'Doomsday clock' setting closest to global annihilation since Cold War

'Doomsday clock' setting closest to global annihilation since Cold War
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The world is the closest it's been in more than 60 years to annihilation from nuclear war and climate change, a group of scientists warned Thursday.

The experts, lead by former California Gov. Jerry Brown (D), say increasing tensions between the U.S. and nuclear-armed Russia and North Korea, as well as growing global carbon emissions, are keeping the Doomsday Clock at two minutes to midnight — a dire placement last achieved during the Cold War.

The metaphorical clock measures the symbolic point of annihilation on earth at the hands of humans. Today’s setting is the second year in a row the clock has been so close to midnight, tying it with the setting it last achieved in 1953 at the height of the Cold War.

“I can say at this moment the blindness and stupidity of the politicians and their consultants is truly shocking in the face of nuclear catastrophe and danger,” Brown told a crowd during the announcement Thursday.

“We're almost like travelers on the Titanic not seeing the iceberg ahead but enjoying the elegant dining and music.”

The decision to keep the clock was made by the Bulletin of the Atomic Scientists’ Science and Security Board in consultation with their board that includes 14 Nobel laureates.

“We have entered a period called the new abnormal — we appear to be normalizing a very dangerous world in terms of the risk to nuclear war and climate change," said Rachel Bronson, president and CEO of the Bulletin of the Atomic Scientists.

“The 2019 time should not be taken as a time of stability but a stark warning,” she said of the clock’s settings. “It features an unpredictable landscape. This new abnormal is too normal and too volatile to accept.”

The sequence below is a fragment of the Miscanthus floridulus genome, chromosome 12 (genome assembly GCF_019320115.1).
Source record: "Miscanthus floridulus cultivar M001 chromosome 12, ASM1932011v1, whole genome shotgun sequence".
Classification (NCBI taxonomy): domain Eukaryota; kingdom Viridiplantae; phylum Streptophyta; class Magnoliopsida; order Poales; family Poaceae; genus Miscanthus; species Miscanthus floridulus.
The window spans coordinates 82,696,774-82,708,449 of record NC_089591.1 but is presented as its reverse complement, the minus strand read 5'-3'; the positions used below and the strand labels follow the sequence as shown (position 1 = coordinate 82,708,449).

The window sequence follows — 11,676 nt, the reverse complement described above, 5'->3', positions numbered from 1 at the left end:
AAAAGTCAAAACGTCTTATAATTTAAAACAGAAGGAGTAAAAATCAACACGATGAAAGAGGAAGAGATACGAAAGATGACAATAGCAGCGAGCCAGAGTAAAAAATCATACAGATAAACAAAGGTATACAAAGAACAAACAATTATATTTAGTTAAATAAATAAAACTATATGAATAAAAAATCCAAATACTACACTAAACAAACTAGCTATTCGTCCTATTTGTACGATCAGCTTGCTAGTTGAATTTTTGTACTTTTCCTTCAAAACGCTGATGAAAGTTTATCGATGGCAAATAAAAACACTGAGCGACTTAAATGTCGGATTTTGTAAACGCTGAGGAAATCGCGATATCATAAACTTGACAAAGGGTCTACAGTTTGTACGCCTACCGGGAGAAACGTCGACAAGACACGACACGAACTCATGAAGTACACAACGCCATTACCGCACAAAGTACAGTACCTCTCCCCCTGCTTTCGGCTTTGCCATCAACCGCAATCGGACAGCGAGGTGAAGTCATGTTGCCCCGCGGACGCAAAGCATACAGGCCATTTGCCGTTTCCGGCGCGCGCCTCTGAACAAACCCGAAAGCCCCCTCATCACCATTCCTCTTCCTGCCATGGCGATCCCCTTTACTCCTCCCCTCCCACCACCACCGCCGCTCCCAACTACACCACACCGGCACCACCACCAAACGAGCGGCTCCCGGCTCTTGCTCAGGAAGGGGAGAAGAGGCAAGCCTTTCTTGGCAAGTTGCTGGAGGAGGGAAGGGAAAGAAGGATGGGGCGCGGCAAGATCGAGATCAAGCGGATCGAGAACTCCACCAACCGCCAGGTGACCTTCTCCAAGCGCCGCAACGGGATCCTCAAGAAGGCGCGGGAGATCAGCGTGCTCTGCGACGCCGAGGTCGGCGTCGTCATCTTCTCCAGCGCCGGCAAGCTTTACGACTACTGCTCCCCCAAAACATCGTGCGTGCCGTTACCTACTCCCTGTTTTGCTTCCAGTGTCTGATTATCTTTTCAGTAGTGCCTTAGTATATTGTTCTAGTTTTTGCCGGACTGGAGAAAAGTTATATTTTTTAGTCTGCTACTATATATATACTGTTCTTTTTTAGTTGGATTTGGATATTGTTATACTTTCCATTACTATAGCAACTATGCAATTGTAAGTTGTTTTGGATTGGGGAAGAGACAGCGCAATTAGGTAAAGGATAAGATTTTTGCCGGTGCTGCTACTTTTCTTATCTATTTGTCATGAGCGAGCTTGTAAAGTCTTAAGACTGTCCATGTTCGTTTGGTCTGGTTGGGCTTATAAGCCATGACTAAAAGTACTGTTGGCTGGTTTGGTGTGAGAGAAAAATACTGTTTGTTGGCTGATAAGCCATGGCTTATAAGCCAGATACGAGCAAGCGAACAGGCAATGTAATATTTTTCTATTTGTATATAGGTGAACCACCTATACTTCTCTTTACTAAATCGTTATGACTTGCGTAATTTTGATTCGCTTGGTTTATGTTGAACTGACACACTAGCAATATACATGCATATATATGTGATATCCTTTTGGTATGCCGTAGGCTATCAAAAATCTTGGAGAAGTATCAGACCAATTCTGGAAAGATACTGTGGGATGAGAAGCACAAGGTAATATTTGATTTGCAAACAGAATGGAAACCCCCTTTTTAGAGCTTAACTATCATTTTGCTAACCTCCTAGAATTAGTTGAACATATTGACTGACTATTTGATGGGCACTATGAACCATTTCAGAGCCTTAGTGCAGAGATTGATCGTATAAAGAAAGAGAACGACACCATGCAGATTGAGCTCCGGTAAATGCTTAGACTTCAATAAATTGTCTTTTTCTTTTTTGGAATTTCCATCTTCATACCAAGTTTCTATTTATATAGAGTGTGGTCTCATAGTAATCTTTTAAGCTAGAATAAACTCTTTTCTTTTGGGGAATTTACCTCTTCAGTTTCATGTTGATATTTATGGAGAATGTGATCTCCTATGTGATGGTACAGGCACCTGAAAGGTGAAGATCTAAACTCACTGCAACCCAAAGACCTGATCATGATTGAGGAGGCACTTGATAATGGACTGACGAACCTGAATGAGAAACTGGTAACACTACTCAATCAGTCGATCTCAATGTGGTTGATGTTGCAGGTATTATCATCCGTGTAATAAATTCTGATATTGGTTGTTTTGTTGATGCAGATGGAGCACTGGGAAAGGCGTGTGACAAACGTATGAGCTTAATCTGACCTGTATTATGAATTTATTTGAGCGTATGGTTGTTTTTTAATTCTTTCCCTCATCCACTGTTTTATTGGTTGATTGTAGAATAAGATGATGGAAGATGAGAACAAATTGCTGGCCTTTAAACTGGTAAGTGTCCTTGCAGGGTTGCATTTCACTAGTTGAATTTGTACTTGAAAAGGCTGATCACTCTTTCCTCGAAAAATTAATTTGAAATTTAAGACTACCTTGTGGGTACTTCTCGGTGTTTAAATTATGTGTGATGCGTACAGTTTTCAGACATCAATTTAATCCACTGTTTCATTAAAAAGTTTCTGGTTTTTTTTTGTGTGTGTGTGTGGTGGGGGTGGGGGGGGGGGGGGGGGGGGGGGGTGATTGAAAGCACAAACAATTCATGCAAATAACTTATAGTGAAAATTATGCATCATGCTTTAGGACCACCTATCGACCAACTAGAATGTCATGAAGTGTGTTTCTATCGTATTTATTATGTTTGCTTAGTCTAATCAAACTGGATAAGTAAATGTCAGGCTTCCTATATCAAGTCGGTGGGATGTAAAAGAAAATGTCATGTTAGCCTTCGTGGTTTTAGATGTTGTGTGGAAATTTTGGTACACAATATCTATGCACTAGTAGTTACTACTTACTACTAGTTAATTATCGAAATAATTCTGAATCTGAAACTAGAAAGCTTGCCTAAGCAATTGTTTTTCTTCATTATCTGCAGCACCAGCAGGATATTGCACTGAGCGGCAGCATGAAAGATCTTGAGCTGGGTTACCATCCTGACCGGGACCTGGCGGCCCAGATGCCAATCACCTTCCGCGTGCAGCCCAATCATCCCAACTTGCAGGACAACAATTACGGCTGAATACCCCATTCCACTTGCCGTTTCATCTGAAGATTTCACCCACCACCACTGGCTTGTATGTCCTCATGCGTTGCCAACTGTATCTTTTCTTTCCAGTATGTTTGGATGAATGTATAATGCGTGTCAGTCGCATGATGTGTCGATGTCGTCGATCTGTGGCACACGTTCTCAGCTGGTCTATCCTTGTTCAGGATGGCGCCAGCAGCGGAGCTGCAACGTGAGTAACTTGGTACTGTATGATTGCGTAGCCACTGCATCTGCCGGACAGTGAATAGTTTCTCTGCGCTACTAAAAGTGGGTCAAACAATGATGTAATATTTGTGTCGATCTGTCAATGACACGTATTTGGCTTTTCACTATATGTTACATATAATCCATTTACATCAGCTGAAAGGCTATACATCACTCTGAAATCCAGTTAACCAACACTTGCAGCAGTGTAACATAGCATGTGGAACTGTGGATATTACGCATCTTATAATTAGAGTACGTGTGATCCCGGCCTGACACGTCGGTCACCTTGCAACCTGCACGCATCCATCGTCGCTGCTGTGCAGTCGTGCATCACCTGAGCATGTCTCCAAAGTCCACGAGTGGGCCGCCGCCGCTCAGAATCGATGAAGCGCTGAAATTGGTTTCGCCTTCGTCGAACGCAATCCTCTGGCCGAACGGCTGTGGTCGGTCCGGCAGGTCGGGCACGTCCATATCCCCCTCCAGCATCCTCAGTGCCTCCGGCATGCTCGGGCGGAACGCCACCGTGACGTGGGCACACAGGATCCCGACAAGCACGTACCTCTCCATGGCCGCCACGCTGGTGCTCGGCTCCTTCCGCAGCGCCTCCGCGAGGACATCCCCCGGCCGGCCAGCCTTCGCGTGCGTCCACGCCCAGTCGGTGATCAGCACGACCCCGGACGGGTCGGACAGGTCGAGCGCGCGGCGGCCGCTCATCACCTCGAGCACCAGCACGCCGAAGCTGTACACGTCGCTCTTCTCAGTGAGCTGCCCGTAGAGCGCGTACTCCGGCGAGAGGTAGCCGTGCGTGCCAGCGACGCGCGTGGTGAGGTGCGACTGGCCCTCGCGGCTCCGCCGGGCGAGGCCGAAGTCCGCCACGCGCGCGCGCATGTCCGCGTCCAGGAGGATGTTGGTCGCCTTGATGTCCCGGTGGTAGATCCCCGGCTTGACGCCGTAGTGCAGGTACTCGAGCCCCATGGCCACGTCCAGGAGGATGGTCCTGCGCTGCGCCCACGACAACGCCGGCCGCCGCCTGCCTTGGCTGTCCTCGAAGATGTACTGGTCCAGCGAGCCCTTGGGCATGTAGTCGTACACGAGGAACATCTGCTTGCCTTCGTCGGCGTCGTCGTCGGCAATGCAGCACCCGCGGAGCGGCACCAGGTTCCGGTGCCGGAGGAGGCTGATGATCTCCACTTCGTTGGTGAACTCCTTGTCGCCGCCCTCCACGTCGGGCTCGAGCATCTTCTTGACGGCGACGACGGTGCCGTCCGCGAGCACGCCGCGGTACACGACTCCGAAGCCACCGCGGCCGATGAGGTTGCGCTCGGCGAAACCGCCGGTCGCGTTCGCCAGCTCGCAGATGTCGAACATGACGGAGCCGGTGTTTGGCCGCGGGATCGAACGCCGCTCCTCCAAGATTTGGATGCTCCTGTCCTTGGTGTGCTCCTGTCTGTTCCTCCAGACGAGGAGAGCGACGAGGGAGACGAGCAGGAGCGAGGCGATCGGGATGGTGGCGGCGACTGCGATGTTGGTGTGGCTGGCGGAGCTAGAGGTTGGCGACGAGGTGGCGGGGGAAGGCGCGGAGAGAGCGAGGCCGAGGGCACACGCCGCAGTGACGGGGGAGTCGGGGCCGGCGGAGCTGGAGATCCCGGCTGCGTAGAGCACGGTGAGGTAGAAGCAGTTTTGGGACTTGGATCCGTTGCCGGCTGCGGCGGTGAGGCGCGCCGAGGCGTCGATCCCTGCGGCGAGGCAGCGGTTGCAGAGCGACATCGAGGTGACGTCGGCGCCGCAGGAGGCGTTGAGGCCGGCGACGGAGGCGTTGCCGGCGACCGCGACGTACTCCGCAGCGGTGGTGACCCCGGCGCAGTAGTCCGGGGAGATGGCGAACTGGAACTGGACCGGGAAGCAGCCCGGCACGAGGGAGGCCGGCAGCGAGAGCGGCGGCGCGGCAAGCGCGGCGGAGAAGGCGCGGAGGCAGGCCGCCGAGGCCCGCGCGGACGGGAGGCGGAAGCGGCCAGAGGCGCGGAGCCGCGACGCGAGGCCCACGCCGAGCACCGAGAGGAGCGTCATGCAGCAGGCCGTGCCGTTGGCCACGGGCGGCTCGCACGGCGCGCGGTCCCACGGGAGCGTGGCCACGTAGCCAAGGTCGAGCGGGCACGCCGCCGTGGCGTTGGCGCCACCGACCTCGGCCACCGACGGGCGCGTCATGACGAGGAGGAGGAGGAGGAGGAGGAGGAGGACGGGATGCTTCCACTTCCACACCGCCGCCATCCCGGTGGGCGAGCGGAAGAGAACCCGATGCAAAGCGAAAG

The clock last moved in 2018 to two minutes to midnight after being placed at two minutes, 30 seconds to midnight in 2017, the year President TrumpDonald TrumpTexas announces election audit in four counties after Trump demand Schumer sets Monday showdown on debt ceiling-government funding bill Pennsylvania AG sues to block GOP subpoenas in election probe MORE was inaugurated. The scientists started including climate change as a risk factor in addition to nuclear war in 2007 after an acknowledgement that human-burned fossil fuels were equally contributing to the globe’s demise.

“Every year that we continue to add carbon dioxide to the atmosphere it ratchets up the level of human suffering and ecosystem destruction from climate change,” said Susan Solomon, an MIT professor of atmospheric chemistry.

“We’ve continued an upward climb in 2017 and continuing to 2018 — that’s very bad news. Every year that emissions continue to climb represents a year that we haven’t started on the task and made the challenge of starting it even bigger.”

Two major studies released last year by the United Nation Intergovernmental Panel on Climate Change and the federal government warned of the ecological and economic repercussions that would occur from already measurable global warming.

A pair of polls released this week showed that the American public is at a heightened awareness of the impacts of climate change on a personal level.

The Trump administration continues to walk back climate fears.

Trump chided climate alarmists over the weekend, tweeting about the historic cold snap that blanketed the midwest and northeast: “Amazing how big this system is. Wouldn’t be bad to have a little of that good old fashioned Global Warming right now!”